1st Edition

Contemplative Practices and Acts of Resistance in Higher Education Narratives Toward Wholeness

    292 Pages 1 B/W Illustrations
    by Routledge

    292 Pages 1 B/W Illustrations
    by Routledge


    An Invocation of Seven Directions Toward Wholeness

    April E. Lindala, Denise Cadeau, and Cueponcaxochitl D. Moreno Sandoval     





    Meet the Contributors


    Chapter 1: Introduction: Contemplative Practice is an Act of Resistance

    Michelle C. Chatman, LeeRay Costa, and David W. Robinson-Morris


    Part 1: Ever Present and Interconnected: Symphonic Journeys, Rooted Practices

     Michelle C. Chatman


    Chapter 2: Teaching Best What You Most Want to Learn: The Way of the Crows

    Brandon LA Hutchinson

    Chapter 3: Unsettling the Colonial Shadows of Contemplative Practice

    JuPong Lin

    Chapter 4: Cajitas as My Contemplative Practice

    Alberto López Pulido  


    Chapter 5: Contemplative Practices through a Black Feminist Lens: Badassery, For Real Love and Fellowship

    Emerald Templeton


    Chapter 6: Deepening Belonging: A Contemplative Practice of Relational Flourishing

    Aizaiah G. Yong & Yohana Agra Junker


    Chapter 7: Reflections Beyond Fragmentation: A Fractal Reconfiguration

    Vaishali Mamgain


    Part 2: Conjuring Transformation: We Who—Know—Know

    David W. Robinson-Morris


    Chapter 8: Revealing Healing, Wholeness, and Power: Sitting Zazen

    Monika L. Son 

    Chapter 9: From Body Oppression to Body Sovereignty Through Contact Improvisation

     Robin Raven Prichard 

    Chapter 10: From Practice to Purpose: Contemplative Dance as a Method for Moving through Resistance

    Candice Salyers


    Chapter 11: Creative Envisioning: A Contemplative Practice that Promotes Healing, Personal Growth, and Professional Development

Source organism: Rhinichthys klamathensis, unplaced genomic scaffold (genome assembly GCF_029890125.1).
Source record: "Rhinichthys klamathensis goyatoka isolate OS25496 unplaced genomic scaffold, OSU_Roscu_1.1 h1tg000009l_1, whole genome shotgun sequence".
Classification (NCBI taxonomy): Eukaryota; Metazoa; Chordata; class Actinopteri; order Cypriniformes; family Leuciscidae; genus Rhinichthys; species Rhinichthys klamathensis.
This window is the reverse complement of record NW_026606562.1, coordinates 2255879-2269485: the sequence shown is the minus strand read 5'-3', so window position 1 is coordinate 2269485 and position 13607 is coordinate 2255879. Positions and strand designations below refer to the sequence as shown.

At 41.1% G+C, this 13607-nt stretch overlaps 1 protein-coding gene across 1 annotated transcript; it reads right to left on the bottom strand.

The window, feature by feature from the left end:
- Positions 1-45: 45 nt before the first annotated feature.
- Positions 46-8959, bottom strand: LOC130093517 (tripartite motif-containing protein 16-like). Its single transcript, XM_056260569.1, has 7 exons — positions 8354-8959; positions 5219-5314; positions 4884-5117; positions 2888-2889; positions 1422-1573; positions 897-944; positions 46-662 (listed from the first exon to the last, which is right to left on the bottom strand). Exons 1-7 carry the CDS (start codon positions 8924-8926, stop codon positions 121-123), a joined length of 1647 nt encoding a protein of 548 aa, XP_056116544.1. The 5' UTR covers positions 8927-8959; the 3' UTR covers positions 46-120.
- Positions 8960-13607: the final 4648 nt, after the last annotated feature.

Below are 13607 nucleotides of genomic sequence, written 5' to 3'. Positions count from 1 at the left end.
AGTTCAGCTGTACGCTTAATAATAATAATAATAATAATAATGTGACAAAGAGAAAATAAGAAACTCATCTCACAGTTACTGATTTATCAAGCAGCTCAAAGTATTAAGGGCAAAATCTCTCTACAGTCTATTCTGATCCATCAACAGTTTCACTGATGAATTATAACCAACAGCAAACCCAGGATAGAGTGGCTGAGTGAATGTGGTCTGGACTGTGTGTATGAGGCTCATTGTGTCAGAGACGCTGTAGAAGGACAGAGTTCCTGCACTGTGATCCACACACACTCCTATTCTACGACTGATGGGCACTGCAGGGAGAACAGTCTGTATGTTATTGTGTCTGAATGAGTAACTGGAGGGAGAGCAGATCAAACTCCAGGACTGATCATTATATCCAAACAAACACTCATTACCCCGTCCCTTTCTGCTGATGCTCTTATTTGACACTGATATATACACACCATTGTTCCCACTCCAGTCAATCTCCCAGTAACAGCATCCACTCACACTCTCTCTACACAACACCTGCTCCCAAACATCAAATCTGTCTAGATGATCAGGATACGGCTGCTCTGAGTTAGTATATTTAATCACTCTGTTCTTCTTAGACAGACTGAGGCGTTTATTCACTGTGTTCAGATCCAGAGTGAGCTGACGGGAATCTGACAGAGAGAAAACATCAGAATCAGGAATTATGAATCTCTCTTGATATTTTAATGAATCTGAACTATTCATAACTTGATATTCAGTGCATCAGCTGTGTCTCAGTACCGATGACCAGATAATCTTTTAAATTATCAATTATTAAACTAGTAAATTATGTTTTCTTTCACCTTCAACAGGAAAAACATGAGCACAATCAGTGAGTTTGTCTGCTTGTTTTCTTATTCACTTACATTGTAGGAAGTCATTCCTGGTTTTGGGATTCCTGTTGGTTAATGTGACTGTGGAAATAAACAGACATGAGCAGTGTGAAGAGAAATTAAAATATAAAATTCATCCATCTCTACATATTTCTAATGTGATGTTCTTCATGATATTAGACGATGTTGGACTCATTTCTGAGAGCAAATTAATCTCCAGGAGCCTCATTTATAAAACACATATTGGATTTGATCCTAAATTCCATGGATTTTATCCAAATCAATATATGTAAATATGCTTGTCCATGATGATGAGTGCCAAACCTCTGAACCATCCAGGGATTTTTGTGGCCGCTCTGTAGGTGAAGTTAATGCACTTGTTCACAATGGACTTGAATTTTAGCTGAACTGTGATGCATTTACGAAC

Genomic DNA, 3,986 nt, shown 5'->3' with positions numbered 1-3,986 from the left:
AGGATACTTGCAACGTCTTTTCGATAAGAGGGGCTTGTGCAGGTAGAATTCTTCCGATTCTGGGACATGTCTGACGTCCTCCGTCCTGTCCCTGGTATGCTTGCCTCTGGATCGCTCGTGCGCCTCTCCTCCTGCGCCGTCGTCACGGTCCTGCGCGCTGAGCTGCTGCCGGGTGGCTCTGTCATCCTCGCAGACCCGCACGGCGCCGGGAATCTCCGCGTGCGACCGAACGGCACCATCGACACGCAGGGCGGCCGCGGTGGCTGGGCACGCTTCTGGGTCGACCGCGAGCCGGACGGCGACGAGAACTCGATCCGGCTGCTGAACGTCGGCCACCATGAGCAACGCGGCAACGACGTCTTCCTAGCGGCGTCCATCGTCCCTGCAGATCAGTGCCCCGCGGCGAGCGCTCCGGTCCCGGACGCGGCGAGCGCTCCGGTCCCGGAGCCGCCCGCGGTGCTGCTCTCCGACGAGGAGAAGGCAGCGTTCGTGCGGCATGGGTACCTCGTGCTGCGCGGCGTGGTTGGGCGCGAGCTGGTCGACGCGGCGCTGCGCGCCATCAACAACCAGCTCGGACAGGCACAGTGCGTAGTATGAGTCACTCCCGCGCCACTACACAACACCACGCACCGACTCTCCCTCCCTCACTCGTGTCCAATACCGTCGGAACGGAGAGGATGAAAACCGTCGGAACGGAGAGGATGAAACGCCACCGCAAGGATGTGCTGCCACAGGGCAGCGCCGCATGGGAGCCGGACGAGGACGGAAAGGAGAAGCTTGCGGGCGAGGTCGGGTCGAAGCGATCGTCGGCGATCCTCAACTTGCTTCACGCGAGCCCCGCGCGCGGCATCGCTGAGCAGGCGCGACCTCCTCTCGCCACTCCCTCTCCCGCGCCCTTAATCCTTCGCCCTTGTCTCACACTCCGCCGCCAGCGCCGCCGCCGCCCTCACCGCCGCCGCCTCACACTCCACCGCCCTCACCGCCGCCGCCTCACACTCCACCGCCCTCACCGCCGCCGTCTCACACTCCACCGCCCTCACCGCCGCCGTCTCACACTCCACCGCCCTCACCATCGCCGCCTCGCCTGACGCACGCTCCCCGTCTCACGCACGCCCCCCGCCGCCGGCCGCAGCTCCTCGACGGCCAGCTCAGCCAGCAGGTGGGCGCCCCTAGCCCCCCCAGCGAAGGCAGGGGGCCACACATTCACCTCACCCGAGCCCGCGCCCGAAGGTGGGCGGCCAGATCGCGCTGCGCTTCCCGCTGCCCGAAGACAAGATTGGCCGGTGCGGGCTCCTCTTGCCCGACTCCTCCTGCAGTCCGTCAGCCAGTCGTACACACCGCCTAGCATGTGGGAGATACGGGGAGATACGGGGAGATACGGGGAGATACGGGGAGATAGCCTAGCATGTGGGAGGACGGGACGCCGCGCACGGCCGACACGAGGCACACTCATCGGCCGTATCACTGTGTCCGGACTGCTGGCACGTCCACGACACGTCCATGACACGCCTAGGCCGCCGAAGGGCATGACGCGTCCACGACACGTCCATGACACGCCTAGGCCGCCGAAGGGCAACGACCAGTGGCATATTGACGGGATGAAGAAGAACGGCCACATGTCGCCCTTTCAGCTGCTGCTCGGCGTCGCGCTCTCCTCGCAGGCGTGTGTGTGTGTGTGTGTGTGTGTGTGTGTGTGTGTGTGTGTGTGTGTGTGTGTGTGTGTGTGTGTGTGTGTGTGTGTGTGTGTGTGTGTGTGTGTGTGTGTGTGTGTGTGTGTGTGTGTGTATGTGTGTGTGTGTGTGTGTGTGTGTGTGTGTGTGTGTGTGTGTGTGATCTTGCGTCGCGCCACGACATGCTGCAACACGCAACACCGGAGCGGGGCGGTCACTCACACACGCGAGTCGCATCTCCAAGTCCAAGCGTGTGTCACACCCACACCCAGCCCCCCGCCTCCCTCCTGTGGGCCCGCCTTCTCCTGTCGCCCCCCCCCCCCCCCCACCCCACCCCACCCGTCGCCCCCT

Virginia Diaz-Mendoza


    Chapter 12: On being (a) contemplative in higher education: ‘moving’ through familiar and unfamiliar spaces

    Emmanuelle Khoury  

    Chapter 13: Conjuring Transformation: The Magic is in the Process

     Maria Hamilton Abegunde


    Part 3: Pause

    Chapter 14: Cool Like Jazz: A Loving Dialogue on the Multiplicity of Black Manhood

    Bradford C. Grant with Michelle C. Chatman


    Part 4: Rhizomatic Awakenings, New Plateaus: Rhizomes, Connection, Ruptures, and Lines of Flight David W. Robinson-Morris


    Chapter 15: Showing up Audacious and Bad Ass from the Edges & On the Margins Like My Ancestors

    Phyllis M. Jeffers-Coly 

    Chapter 16: Our Skins are Membranes, Not Walls: A Multiracial Feminist Conversation

    Zahra Ahmed, Anita Chari, & Becky Thompson 


    Chapter 17: Dancing Barefoot in the University: From Burnout to Radical Presence

     Lela Mosemghvdlishvili 


    Chapter 18: Alongside Aaron

    Wendy Petersen-Boring 


    Chapter 19: My Rhizomatic Awakening

    Steven Thurston Oliver


    Part 5: Liberatory Relationality: Cultivating Collective Compassion

    LeeRay Costa

    Chapter 20: Cultivating Belonging: Compassionate Practice and Pedagogy

    Renuka Gusain 


    Chapter 21: Beloved Community as Practice: Grounding Exercises, Care Teams, and Redefining Success

    Meika Loe

    Chapter 22: Why am I talking? Disrupting Dominant Narratives in Higher Education

    Deb Spragg 


    Chapter 23: Contemplative Emergence: How My Contemplative Practices Have Supported Transformative Change in a Higher Education Space